Another “nice to have” function would be to allow one to view the contents of one server while another server is already streaming content. This would be more important on networks where there are multiple MediaServers.

It would also be worth providing a component-based installation routine where one can just install the “manager” software so they can prepare a laptop or netbook as a media control point. This would avoid memory or hard disk space being used for media-server functionality on a computer that wouldn’t necessarily be doing that job.

The online services could support “push off a link” functionality where if you select a YouTube, Flickr photostream or audio-stream link on the Web, you could “push” the YouTube video, photostream or audio-stream to a UPnP digital media renderer.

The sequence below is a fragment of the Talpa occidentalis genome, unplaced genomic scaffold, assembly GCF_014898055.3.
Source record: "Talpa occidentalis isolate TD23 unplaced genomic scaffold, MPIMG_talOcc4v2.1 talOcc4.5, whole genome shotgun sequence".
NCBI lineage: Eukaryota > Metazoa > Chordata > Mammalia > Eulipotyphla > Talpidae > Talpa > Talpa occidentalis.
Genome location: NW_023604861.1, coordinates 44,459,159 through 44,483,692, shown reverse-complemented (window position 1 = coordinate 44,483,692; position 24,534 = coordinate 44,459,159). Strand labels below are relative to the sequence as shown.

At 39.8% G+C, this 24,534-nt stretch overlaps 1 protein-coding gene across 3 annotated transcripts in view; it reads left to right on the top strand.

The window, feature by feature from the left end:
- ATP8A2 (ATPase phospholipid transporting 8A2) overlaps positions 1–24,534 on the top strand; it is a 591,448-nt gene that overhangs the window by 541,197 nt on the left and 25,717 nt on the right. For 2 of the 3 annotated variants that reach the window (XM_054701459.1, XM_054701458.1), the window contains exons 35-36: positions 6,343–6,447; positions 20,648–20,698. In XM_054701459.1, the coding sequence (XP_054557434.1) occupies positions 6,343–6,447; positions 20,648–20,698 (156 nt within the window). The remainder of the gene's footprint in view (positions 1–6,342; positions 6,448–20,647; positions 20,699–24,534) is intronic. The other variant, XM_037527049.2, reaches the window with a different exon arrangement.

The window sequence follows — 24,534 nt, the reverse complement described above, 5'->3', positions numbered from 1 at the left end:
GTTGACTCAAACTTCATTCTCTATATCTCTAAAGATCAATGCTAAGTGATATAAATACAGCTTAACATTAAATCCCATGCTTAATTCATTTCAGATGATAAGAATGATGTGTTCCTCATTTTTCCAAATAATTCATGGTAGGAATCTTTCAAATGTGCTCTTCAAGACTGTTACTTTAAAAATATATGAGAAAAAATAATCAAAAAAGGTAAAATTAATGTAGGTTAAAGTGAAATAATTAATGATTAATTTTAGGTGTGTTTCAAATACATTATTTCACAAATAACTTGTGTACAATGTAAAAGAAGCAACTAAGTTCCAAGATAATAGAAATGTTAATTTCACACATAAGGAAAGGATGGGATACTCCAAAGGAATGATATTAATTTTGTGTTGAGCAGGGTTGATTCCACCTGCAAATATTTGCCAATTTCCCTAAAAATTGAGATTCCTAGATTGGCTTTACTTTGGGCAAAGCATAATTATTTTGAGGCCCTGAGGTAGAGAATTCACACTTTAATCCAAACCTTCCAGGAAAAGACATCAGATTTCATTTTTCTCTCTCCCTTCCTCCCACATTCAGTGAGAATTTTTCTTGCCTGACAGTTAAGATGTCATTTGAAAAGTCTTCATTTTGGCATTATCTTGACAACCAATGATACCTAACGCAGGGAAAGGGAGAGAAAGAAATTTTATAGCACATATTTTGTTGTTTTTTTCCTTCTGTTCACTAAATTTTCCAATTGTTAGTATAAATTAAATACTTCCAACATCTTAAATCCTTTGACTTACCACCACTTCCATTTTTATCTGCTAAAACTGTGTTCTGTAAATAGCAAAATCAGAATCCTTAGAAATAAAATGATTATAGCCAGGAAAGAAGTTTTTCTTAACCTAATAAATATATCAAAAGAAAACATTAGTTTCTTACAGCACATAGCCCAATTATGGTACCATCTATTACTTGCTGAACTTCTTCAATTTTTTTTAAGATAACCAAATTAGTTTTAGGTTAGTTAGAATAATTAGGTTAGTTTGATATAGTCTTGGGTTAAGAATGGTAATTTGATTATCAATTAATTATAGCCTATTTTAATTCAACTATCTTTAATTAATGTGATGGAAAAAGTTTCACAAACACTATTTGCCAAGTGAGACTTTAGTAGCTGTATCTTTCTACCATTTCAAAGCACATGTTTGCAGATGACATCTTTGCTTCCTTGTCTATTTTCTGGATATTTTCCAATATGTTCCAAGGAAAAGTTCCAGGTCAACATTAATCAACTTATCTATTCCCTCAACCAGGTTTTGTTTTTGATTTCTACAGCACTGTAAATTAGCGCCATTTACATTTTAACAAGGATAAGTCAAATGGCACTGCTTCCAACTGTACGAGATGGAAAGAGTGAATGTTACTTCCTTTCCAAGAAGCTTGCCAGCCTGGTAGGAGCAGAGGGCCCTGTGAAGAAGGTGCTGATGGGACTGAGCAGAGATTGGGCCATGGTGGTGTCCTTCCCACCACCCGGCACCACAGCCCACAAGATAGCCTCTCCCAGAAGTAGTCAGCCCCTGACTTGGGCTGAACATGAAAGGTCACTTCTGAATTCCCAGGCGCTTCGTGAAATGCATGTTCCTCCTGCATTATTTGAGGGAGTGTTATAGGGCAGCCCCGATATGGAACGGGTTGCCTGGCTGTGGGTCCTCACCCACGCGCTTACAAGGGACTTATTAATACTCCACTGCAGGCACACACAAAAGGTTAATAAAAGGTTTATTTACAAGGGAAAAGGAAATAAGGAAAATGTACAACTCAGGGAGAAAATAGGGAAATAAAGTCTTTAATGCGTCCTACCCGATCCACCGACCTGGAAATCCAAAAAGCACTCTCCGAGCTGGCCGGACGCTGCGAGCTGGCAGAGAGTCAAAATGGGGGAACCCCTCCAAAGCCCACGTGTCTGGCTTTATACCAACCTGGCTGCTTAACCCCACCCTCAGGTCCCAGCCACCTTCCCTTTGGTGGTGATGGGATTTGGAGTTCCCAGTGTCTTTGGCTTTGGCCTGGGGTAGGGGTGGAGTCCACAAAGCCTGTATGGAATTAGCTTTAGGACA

Summary

Although I am reviewing a 1.0 version of the software, it certainly is capable of fulfilling all the UPnP AV functionality it is meant to do and is a must-have for any Windows XP or Vista user who wants to have all of this functionality on their computer.

Update – 20 September 2009

There have been some improvements and new features added to TwonkyMedia Manager since this version was reviewed. Some of the features include “follow-me” play where you can push content that is already playing on one UPnP AV device to another UPnP AV device from the point that you left off at; and a text chat function for use between multiple TwonkyMedia Manager installations. As well, one can set up a subset of an already-playing playlist and have that playing on another UPnP AV device or TwonkyMedia Manager installation.